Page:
Watchingis now cheaper than ever.
The live TV service, which competes against cable with a range of channels and packages starting at just $20 per month, is now available on the cheapest mainstream video streamer you can buy:.
A version of the Sling TV app with Chromecast support is available today for Android tablets and phones, as well as Apple iPhones and iPad tablets. Compatibility for Windows and Mac laptops is "coming soon," according to Sling.
As usual when it reaches a new device, Sling is sweetening the pot with timed offers. Chromecast owners new to Sling TV can get a two-month free trial of the service's base $20 per month package via the Chromecast website (available later today).
If you don't already have a Chromecast, the companion offer might be appealing: prepay for three months of Sling TV's at $60 and you get a free Chromecast. Similar offers currently exist for more-expensive devices like Roku and the as commenter JoeDMol points out.
Sling TV delivers 22 live channels in its base package, including ESPN, ESPN2, TNT, AMC, History, The Disney Channel and Cartoon Network/Adult Swim, and also offers packages with HBO, Epix, additional sports, Spanish-language and kids' channels for additional fees.
Unlike a traditional cable service it relies on your Internet connection, allows you to cancel at any time and streams to a variety of devices, including phones, tablets, computers,, and more (there's no app for , but you ). Downsides include not offering DVR functionality or even pause on most channels, limited on-demand content and only allowing one simultaneous stream per subscription.
For its part, Chromecast is a small device that connects to the HDMI port on your TV and uses your Wi-Fi network to stream various apps and services, including Netflix, YouTube, Hulu and more. Unlike a traditional home video device, it relies on your phone, tablet or computer as the "remote control," one of the reasons it's so inexpensive.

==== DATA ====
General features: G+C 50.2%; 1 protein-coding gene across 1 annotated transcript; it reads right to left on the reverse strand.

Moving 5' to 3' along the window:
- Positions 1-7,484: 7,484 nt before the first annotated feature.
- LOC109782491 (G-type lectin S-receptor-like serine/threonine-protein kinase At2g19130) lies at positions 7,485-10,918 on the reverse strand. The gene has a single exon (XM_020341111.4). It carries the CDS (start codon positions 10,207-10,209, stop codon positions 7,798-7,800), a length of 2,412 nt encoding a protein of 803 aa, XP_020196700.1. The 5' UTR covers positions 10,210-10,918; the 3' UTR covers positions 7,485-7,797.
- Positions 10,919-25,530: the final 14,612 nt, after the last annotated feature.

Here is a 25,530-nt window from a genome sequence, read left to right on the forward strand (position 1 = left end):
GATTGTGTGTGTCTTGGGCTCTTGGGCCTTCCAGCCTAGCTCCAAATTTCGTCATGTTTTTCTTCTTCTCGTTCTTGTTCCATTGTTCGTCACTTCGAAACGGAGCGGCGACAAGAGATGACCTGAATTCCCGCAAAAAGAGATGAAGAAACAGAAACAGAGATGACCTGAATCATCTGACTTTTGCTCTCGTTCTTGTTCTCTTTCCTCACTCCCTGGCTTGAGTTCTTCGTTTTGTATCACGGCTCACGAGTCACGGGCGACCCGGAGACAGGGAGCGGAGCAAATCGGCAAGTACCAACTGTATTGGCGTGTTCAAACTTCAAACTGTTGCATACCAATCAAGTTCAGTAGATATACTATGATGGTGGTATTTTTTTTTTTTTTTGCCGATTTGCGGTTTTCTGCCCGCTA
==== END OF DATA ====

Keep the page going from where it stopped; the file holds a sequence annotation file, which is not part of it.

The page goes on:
I fired up the new version of the app on an Android phone with the new 2015 Chromecast and it worked as expected, casting to the device with basically the same quality as other streamers I've tested. The TV showed the Sling logo briefly as the video queued up, but as usual most of the graphics were restricted to my phone.
Navigating Sling's crowded interface on the phone was a bit easier because it didn't overlay moving video, so I didn't have to swipe to summon it or move it aside when I wanted to watch--I just had to glance up at the TV. It connected as quickly as other devices when I switched to different shows, and responded well to other commands, although of course Sling restricts pausing, rewind and fast-forward on most channels.
I was also able to 'cast to other compatible devices in my test lab, including a Google Nexus Player and. Of course those devices have "native" Sling TV apps of their own, which I generally prefer to using a phone as the remote--in particular with apps like Sling, with interfaces seemingly designed more for the big screen.